Friday, November 18, 2005

The Lebanese Divide: Leadership And Masses

The latest events taking place within university campuses has gotten me thinking deep about a trend that has become more than apparent to everyone. Interestingly enough, today's piece of news on LF and FPM student clashes in LU has further proven what I'm about to share with you.

It has become clear that there is a divide between the political (party) leadership in Lebanon and the people, the followers of these political parties. For the sake of Lebanon and the national good, Future Movement's Saad Hariri, along with the movement's March 14 allies (LF, PSP, Qornet Shehwan and others), held hands with Hizbullah and Amal during the Parliamentary elections and won in a landslide. Aoun's Free Patriotic Movement was the only opposition to the government formed by the winning majority.

Fast-forward couple of months, and as we saw during university student elections especially at AUB, the reality surfaced: the true opposition is not only FPM, but also Hizbullah and Amal. It is only natural that they line up together. And today we read that LF and FPM students clashed; again only proving the divide between the leadership and the people, the failure of the difficult-to-broker consensus to trickle down to the masses (even to those "enlightened" masses).

The "Istihqaq" political talk show on Future TV two days ago, accentuated to me the ideological, philosophical, social, and political hiatus between the Future bloc along with its supporters/allies and the Hizbullah bloc. Minister and MP Ahmad Fatfat and MP Ali Ammar, though from the elected majority, do not see eye-to-an-eye on any of the issues laid out for debate about our country's future.

While Fatfat sees that the ills of our region are a result of corrupt, dictatorial Arab regimes, Ammar sees that the US is the source of all our ills. While Fatfat focuses on Lebanon's security and sovereignty, Ammar focuses more than expected on Iraq (as if he is living in Iran...not Lebanon). And the list goes on.

But what struck me most was when Fatfat asked Ammar to have his ministerial bloc pose contentious issues on the ministerial table for discussion and dialogue (Fatfat further added that such steps have not been taken and the HA ministerial bloc has not discussed any of its grievances within the ministerial meetings.) MP Ammar rose his voice, telling Fatfat that such discussions have taken place...but not within the Cabinet, but between Sayyid Nasrallah and Saad Hariri and PM Seniora. And as if Hizbullah's dialogue is only restricted to its leadership...and therefore they are not able to see any politicians (below the party leader or government leader level) as worthy of dialoguing with.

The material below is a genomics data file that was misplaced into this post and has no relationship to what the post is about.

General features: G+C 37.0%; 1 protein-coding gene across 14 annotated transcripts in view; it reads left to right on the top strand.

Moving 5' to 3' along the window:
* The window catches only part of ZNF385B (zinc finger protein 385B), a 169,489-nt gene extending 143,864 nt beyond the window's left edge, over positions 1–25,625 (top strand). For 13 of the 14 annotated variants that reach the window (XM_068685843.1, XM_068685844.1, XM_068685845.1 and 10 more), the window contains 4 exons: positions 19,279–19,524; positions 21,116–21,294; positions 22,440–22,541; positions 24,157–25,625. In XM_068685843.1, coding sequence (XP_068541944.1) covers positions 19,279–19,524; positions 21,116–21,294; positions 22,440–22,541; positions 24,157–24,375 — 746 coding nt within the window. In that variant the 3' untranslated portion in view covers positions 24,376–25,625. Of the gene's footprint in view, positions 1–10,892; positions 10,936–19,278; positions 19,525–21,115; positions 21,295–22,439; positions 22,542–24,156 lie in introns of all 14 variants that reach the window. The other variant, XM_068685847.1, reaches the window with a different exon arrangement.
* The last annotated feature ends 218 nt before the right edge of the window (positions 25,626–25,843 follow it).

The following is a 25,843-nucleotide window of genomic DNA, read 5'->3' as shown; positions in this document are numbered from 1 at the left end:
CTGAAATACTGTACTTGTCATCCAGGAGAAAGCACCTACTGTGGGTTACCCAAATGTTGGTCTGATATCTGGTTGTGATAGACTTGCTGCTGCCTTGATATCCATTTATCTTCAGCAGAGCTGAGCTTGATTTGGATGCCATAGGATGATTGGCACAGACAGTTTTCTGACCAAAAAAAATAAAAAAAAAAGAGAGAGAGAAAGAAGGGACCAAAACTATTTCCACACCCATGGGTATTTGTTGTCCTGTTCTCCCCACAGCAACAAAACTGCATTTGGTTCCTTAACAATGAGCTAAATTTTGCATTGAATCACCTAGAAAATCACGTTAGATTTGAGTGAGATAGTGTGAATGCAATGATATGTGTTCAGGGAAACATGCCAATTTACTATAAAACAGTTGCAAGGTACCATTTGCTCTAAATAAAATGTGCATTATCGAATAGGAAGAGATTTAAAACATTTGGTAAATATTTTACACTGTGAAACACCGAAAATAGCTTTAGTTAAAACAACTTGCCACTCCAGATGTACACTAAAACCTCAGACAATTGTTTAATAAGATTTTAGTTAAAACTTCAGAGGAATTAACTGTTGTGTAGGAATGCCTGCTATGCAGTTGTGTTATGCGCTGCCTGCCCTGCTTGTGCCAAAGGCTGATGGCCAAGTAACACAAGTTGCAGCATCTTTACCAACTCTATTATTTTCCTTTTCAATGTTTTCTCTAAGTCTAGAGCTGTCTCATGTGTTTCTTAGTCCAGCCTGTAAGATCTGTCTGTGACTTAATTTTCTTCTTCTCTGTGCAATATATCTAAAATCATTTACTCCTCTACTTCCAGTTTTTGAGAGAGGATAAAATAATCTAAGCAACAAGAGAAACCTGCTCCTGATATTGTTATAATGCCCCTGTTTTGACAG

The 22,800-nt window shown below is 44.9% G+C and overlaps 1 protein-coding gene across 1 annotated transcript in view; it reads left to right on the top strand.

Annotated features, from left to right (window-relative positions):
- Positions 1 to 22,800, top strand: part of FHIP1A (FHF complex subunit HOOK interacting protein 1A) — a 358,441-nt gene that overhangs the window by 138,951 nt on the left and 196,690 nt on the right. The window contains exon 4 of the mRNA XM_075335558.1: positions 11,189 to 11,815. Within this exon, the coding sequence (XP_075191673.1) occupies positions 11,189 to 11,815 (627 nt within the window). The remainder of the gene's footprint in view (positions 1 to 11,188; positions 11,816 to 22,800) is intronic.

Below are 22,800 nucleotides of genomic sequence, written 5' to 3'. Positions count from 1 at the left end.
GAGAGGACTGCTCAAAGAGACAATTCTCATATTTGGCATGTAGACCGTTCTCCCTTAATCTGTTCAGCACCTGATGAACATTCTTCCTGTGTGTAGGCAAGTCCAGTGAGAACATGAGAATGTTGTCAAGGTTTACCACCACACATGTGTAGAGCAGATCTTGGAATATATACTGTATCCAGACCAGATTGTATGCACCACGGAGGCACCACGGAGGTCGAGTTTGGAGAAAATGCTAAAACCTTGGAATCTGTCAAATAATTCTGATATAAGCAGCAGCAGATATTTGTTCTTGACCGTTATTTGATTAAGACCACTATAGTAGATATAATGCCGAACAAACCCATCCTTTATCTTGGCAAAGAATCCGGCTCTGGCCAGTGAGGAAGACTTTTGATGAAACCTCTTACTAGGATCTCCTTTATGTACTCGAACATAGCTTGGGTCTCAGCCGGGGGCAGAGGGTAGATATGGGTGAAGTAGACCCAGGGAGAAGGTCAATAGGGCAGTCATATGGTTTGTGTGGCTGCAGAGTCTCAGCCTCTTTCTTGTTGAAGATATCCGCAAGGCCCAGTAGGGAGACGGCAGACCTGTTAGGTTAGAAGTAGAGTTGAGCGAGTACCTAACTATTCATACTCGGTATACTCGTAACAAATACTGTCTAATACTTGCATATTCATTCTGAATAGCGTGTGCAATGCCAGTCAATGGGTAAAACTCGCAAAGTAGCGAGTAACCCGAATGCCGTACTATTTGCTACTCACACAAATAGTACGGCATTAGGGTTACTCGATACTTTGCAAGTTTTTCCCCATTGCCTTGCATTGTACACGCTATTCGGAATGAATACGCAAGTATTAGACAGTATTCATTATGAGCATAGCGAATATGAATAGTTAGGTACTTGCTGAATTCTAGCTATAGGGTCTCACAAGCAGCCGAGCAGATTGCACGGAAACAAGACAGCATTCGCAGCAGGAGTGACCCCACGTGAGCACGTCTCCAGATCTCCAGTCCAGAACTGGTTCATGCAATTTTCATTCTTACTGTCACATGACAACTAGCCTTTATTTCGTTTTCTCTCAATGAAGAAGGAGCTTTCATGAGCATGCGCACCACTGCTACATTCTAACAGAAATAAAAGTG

Again...very different world views.

Personally, and you can read all my previous posts, Hizbullah's stances in most of the times aggravate me. Why? Because I am sick and tired of militancy; whatever its cause. I am an advocate of dialogue and diplomacy; I am an advocate of a sovereign, strong, free Lebanon, a Lebanon that reflects our aspirations and stands. There should be no place for "extremes" in our governing institutions, because with such extremes, Lebanon as a country will not stand.

I cannot tell you who is the culprit for the failure of that forged Parliamentary majority we ended up with: the March 14 bloc or the HA/Amal bloc? Who betrayed who? Who broke the promises of who?

I see that PM Seniora (in the absence of Saad Hariri, or perhaps Hariri has absented himself in the presence of Seniora as a leader) has been taking heroic, nationalistic stands worthy of a medal of honor. Beyond petty politics, he is trying to tranform the way business is done in Lebanon's government.

On the other hand, I see the same "callous" stands HA has been taking for years. I see that HA has failed to transform its dialogue to a Lebanese one and in fact has given us the impression that it has widened the scope of its justified existence to that which will defend on its own (without the Lebanese peoples' green light) Syria, Iraq, Iran, and the Palestinians in the face of the US (and Israel) ...and perhaps not even those Lebanese who live beyond the areas in which they dominate.

"Nobody knows how many rebellions, besides political rebellions, ferment in the masses of life which people earth."

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